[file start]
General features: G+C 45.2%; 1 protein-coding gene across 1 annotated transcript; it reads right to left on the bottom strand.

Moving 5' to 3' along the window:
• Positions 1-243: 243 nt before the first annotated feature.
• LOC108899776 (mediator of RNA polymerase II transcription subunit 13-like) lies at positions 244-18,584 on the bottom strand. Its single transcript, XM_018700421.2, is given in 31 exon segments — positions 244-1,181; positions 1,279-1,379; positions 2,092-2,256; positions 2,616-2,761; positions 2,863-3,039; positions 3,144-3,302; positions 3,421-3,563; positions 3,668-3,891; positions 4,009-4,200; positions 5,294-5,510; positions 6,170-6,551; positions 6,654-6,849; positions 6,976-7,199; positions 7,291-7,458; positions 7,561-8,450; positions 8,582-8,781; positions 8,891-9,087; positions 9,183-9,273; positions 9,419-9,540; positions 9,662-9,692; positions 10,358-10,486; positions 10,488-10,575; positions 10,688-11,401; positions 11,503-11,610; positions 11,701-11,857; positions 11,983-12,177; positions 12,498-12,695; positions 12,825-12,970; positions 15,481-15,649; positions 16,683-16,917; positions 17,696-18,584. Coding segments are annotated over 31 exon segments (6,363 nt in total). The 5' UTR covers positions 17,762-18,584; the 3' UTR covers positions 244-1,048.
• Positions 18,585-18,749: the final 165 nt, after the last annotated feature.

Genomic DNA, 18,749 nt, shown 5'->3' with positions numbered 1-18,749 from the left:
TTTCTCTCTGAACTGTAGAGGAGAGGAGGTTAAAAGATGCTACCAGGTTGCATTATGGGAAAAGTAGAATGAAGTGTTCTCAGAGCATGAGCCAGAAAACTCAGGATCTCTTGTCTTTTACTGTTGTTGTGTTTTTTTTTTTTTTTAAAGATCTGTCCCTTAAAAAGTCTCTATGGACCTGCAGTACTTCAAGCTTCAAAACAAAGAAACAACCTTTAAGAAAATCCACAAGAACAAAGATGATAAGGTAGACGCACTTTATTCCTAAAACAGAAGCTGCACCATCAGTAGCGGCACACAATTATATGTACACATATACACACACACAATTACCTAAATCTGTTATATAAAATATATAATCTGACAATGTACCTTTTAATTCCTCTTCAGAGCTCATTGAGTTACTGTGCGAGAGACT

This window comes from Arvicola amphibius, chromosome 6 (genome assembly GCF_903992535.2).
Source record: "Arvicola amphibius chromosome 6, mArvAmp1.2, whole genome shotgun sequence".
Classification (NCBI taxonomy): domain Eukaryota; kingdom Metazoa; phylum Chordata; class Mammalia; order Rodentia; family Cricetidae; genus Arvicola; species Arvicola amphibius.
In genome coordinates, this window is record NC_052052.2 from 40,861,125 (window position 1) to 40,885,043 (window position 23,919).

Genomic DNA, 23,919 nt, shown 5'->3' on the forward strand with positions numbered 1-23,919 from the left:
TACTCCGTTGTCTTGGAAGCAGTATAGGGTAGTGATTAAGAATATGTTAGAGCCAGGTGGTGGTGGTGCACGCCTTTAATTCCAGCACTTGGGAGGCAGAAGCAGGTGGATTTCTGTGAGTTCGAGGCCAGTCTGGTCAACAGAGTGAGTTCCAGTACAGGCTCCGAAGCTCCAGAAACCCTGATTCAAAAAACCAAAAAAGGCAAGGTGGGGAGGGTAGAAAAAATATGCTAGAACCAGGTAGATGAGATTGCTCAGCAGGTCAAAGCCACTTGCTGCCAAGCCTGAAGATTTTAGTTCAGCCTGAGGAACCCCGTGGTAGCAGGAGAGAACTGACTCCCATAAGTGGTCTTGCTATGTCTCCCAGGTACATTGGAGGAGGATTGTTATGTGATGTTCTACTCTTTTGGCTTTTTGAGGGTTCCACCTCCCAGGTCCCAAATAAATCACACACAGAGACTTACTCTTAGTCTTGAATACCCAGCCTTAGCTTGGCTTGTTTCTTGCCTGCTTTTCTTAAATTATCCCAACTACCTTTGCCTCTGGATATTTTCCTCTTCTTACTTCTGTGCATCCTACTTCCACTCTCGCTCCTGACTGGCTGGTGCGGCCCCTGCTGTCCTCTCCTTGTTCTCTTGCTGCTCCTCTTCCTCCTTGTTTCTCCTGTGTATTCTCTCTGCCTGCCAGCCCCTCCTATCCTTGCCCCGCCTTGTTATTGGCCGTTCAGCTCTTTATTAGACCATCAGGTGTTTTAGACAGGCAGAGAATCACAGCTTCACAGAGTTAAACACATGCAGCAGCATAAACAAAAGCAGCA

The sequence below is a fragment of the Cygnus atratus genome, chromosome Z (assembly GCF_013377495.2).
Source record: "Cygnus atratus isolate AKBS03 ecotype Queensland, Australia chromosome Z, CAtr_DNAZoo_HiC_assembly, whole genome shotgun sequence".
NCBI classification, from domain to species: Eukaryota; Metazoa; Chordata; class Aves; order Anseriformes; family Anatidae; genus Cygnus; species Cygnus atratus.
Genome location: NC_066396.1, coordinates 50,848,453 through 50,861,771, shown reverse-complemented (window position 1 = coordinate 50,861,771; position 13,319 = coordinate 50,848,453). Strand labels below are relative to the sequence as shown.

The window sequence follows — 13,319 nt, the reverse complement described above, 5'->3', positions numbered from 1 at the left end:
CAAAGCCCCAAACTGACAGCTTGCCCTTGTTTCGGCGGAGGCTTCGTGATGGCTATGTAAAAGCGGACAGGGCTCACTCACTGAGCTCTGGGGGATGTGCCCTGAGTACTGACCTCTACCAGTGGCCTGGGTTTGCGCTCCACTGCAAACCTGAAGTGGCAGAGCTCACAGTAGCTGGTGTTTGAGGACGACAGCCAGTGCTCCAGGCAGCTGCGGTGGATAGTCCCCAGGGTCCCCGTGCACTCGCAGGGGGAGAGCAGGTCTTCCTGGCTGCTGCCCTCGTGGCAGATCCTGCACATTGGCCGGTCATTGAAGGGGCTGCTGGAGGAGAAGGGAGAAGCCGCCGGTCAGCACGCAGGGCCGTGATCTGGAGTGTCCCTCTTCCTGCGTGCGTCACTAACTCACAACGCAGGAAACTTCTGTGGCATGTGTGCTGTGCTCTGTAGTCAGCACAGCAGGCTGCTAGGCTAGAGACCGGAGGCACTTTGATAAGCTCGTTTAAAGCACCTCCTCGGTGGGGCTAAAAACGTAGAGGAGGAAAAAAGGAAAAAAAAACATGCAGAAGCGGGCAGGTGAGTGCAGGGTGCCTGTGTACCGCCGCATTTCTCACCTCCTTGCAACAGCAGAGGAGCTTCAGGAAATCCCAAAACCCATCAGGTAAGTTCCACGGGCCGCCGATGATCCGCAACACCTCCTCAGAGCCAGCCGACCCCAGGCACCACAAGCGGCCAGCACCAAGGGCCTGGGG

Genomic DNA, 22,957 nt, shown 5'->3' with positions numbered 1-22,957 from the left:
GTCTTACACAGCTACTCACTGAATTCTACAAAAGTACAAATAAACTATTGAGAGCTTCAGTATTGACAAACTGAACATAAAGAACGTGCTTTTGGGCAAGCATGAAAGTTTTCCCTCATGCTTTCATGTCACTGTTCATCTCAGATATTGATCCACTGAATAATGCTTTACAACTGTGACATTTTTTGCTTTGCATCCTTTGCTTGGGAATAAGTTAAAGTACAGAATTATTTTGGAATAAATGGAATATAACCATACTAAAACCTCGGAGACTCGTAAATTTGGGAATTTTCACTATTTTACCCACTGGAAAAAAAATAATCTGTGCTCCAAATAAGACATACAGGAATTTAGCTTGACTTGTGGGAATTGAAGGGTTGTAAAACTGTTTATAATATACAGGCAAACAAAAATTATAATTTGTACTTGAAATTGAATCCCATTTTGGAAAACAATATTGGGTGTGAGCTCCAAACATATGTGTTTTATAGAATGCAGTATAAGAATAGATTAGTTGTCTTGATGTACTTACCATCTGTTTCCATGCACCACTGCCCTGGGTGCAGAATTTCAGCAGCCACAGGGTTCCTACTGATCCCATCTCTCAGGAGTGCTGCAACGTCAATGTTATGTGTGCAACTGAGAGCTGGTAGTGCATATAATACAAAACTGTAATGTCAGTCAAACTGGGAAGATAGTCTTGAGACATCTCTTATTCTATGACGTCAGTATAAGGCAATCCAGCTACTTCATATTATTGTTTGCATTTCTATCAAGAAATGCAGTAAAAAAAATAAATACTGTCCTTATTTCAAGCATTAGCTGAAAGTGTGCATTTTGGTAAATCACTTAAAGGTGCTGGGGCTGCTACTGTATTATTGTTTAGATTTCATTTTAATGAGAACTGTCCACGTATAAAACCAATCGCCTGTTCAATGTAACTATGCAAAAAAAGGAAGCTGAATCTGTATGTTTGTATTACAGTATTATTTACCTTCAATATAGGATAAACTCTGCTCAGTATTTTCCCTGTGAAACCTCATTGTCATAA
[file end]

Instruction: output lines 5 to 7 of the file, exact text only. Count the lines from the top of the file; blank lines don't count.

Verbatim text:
• Positions 18,585-18,749: the final 165 nt, after the last annotated feature.

Genomic DNA, 18,749 nt, shown 5'->3' with positions numbered 1-18,749 from the left:
TTTCTCTCTGAACTGTAGAGGAGAGGAGGTTAAAAGATGCTACCAGGTTGCATTATGGGAAAAGTAGAATGAAGTGTTCTCAGAGCATGAGCCAGAAAACTCAGGATCTCTTGTCTTTTACTGTTGTTGTGTTTTTTTTTTTTTTTAAAGATCTGTCCCTTAAAAAGTCTCTATGGACCTGCAGTACTTCAAGCTTCAAAACAAAGAAACAACCTTTAAGAAAATCCACAAGAACAAAGATGATAAGGTAGACGCACTTTATTCCTAAAACAGAAGCTGCACCATCAGTAGCGGCACACAATTATATGTACACATATACACACACACAATTACCTAAATCTGTTATATAAAATATATAATCTGACAATGTACCTTTTAATTCCTCTTCAGAGCTCATTGAGTTACTGTGCGAGAGACT